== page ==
Tonya Aldrich said she has no memory of her husband coming home with any burns in the days leading up to his death.
It is also noted within MSHA’s report that Rick Aldrich’s left hand had been resting on part of the grader’s heater when he was found, which could have also contributed to his burns, though within the summary of autopsy findings list that Aldrich’s burn marks are “evidence of electrocution.”
“His (burns) have characteristics that are specific to an electrical burn,” Nelson said.
Despite the findings of MSHA’s investigation, Lori Hoctor, Klickitat County prosecuting attorney, said she has not seen the MSHA report and stands by Nelson’s findings. As a result, Hoctor said she sees no evidence that would lead her to consider changing the cause or manner of death currently on Rick Aldrich’s death certificate.
“I am uncertain as to what evidentiary basis they had for their findings. To my knowledge, they have never examined the body, analyzed the tissue or received an opinion from a board-certified forensic pathologist contrary to the one who determined the original cause and manner of death,” Hoctor said in an email to The Enterprise.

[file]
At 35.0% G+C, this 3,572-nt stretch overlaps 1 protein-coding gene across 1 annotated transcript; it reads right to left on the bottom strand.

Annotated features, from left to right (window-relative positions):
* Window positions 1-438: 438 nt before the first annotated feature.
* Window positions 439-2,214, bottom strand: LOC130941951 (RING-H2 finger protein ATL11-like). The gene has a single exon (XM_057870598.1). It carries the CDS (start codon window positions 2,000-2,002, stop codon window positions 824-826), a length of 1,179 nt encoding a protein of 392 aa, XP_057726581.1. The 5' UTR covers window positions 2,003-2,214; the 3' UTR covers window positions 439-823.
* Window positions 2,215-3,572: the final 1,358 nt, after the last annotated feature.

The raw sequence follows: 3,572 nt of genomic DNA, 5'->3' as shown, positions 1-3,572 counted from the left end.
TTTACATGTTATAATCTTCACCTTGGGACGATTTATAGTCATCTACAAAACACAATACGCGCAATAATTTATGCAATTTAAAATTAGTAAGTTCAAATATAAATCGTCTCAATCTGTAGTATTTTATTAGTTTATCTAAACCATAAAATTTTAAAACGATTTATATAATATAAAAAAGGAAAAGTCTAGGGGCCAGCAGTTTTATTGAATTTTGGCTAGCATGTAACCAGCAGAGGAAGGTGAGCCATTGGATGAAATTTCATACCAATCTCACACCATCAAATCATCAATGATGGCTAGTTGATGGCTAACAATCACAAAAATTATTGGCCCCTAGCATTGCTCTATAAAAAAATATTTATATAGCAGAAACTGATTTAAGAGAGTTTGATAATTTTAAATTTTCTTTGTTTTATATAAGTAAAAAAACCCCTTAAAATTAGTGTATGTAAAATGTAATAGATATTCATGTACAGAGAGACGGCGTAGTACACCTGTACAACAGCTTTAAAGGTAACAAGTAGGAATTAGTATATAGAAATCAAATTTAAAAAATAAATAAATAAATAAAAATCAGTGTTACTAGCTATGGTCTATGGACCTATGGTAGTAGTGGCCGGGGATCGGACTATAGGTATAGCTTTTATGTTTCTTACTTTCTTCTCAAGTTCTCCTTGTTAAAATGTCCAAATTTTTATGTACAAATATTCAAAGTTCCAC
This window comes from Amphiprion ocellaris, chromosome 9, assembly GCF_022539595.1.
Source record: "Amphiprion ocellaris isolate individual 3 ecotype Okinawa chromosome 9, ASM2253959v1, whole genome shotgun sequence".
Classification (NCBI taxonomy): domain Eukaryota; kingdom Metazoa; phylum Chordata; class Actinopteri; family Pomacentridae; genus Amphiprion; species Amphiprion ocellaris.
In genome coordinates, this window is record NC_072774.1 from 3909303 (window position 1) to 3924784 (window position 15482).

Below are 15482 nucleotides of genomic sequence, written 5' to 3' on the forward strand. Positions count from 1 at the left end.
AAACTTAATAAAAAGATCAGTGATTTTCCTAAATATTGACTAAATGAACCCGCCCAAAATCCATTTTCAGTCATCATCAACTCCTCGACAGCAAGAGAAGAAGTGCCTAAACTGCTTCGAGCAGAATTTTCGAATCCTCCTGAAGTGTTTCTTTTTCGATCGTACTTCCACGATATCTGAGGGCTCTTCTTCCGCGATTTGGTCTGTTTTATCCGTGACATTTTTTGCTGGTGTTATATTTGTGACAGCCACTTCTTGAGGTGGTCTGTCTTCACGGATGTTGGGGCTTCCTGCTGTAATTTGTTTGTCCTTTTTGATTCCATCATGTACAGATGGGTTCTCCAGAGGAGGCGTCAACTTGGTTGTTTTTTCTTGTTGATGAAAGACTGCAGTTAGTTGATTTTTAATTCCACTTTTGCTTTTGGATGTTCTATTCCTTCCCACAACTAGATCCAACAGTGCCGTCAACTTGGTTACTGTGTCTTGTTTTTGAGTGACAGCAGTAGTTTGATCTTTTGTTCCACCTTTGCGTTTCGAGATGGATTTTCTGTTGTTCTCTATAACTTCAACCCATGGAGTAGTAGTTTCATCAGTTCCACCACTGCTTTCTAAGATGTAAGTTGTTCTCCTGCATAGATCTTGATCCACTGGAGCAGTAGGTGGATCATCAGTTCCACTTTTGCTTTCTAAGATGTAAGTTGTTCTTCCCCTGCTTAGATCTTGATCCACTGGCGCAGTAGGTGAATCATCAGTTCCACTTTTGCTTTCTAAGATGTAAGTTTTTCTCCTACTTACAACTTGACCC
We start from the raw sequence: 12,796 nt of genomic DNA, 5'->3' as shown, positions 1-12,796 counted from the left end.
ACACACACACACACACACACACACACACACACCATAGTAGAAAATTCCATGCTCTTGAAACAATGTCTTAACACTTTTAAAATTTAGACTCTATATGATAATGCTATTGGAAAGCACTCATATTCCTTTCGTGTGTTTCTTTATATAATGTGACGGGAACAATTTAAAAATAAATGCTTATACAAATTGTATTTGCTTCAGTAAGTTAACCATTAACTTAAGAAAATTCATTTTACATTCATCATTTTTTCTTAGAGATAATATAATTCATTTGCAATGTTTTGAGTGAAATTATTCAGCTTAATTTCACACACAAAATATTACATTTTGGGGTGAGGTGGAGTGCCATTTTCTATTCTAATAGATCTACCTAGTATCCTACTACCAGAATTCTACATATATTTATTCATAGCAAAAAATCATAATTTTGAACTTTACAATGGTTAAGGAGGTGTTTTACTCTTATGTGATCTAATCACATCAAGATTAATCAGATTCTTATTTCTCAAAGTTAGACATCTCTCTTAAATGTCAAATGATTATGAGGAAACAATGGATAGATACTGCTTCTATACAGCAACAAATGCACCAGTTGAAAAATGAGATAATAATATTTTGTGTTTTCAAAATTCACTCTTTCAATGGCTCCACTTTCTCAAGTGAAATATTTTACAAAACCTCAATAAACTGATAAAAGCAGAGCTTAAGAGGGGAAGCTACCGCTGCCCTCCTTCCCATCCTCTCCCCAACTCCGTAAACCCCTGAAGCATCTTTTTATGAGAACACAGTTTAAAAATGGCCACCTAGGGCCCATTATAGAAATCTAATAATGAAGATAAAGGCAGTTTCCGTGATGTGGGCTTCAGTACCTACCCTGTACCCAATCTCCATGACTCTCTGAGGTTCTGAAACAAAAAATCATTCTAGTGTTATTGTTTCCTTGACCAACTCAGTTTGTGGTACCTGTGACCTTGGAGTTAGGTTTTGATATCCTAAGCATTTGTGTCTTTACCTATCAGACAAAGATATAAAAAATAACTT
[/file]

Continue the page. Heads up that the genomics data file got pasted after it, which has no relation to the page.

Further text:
Life continues with lingering questions
Moving on after the death of a husband and father has obviously been difficult for the Aldrich family.
At the time of her father’s death, M’Randa was gearing up to begin attending Columbia Gorge Community College and had to be convinced not to put off the move to the other side of the river.
“I was proud of her. She made that move and started school,” Aldrich said. “She has her hard times.”
It’s been especially difficult for the Aldrich’s son, Ryan, who played on sports teams his dad coached and rarely left his room in the months following Rick’s death.
Since then, both older children obtained jobs and Ryan managed to buy his own truck over the summer. He still doesn’t like to speak of his father’s death.
“Men don’t speak about their feelings. They’re not like women, they don’t talk. So I can’t just ask Ryan ‘how are you feeling?’ or things like that because he says ‘I don’t want to talk.’ So he’s not to that place yet and I don’t even know what that place would look like,” Tonya Aldrich said.
Mcenna still refuses to sleep alone, but Tonya Aldrich said Ryan has stepped up when it comes to taking care of his little sister.
“He’s looking after her,” Tonya Aldrich said.
As for her, MSHA’s ruling on her husband’s death not only confuses and troubles her because of the conflicting findings of the autopsy, but also worries her. The money she gets from the Department of Labor and Industries stems from a work-related accident, not natural causes.
For now all she can do is keep her family together and hope for some answers.
“I’m on edge as far as Labor and Industries goes because if they change their minds I’ll lose absolutely everything. I’ll lose this place. I’ll lose everything,” she said. “No amount of money could bring back a husband or a father and what they bring to a family led by Christ. It’s gone.”